The FCC recently threw out all eight applications for new NCE FM channels from a recently formed ham radio club in Washington state, citing “numerous significant and egregious technical defects.”
When the Media Bureau last month announced the settlement period for mutually exclusive applications filed in the recent window for new noncommercial educational stations, it also published a list of applications being dismissed due to technical defects.
The Fort Ward Amateur Radio Club was prominent on the list. The club, established in 2021 according to its website, is on Bainbridge Island, home of the historical Fort Ward WWII naval radio station. The club’s mission statement indicates that the club includes licensed amateur radio men, women, students and youths.
The FCC said it typically doesn’t review MX applications for technical defects at this early stage, but it made the effort to do so and the ham club’s technical defects were identified.
Attempts by Radio World to contact the Fort Ward Amateur Radio Club for comment were unsuccessful.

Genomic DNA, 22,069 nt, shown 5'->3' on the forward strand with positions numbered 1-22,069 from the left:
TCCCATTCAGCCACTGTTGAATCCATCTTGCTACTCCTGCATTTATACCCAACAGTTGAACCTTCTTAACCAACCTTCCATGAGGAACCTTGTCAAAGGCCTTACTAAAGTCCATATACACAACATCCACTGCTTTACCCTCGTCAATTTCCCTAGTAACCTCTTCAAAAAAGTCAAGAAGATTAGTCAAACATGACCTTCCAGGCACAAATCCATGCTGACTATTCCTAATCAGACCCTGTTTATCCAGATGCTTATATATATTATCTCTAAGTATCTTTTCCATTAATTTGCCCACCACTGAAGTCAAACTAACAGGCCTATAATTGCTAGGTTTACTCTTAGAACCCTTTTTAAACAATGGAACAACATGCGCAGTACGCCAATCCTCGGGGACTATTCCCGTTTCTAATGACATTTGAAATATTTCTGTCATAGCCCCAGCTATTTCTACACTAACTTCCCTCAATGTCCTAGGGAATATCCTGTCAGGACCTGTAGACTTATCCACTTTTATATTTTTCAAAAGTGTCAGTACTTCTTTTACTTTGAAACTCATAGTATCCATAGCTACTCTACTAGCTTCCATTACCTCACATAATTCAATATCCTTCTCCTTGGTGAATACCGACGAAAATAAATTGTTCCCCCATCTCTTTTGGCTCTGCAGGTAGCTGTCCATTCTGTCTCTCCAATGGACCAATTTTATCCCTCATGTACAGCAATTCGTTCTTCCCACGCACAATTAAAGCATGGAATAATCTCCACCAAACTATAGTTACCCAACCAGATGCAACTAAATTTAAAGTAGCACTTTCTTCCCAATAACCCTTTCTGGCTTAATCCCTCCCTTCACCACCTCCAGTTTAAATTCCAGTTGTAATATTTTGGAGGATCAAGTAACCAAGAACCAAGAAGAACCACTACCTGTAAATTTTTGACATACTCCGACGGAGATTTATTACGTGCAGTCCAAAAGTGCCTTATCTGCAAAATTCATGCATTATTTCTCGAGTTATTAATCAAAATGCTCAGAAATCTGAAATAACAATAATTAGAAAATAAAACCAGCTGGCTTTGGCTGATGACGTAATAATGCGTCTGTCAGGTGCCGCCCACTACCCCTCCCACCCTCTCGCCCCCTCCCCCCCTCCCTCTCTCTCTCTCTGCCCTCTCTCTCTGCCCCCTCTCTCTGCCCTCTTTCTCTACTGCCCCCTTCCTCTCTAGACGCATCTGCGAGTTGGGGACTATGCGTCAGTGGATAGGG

The commission cited numerous technical conflicts in the club’s applications, including significant overlap caused to first-, second- and third-adjacent channels and co-channel licensees. It said the club also ignored interference treaty agreements between the U.S. and Canada.
A rejected applicant has one opportunity to file a minor curative amendment and petition for reconsideration, requesting reinstatement of the application, according to the FCC. Any amendments and petitions for reconsideration must be filed within 30 days of the dismissals.
“In order for an application to be reinstated, the amendment must correct all the application defects, propose only minor changes, comply with all the commission’s relevant rules, and not create any new application conflicts,” according to the rules.
Bainbridge Island is just west of Seattle across Elliott Bay from the city. The island is connected to Seattle by ferry, according to the city’s website.
The Fort Ward Amateur Radio Club was founded this year by Louis Charles Hoffmann Alloin, according to the club’s website.
The commission received almost 1,300 applications for noncom educational FM stations in the recent window. Out of those, there are 231 MX groups with a total of 883 applications.
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